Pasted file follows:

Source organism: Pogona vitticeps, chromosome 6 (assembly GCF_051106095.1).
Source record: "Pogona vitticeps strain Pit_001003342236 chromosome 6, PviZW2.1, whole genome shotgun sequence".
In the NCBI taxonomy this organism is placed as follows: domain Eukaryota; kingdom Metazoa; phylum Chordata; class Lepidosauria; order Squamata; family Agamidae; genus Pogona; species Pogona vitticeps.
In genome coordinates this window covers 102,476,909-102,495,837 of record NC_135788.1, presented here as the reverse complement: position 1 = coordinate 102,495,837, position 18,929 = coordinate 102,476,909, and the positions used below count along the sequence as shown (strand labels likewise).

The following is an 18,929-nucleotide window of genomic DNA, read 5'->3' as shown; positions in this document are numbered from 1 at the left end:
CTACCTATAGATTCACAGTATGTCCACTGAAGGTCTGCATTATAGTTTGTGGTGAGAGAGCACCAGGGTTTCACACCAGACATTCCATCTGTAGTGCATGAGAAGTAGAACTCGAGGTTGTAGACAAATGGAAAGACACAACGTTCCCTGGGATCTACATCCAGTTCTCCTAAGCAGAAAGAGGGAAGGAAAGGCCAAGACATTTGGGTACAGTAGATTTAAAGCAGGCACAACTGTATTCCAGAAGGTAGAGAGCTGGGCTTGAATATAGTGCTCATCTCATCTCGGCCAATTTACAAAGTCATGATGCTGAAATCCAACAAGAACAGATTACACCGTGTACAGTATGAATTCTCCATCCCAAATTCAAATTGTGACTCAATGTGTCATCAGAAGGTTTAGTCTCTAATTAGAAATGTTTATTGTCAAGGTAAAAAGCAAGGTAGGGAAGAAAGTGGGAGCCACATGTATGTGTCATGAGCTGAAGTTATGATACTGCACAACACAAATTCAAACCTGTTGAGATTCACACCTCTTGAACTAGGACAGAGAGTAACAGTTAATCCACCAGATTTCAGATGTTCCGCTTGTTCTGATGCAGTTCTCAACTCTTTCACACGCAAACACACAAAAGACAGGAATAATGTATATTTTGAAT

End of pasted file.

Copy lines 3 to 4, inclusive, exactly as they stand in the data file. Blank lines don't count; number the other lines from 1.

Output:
In the NCBI taxonomy this organism is placed as follows: domain Eukaryota; kingdom Metazoa; phylum Chordata; class Lepidosauria; order Squamata; family Agamidae; genus Pogona; species Pogona vitticeps.
In genome coordinates this window covers 102,476,909-102,495,837 of record NC_135788.1, presented here as the reverse complement: position 1 = coordinate 102,495,837, position 18,929 = coordinate 102,476,909, and the positions used below count along the sequence as shown (strand labels likewise).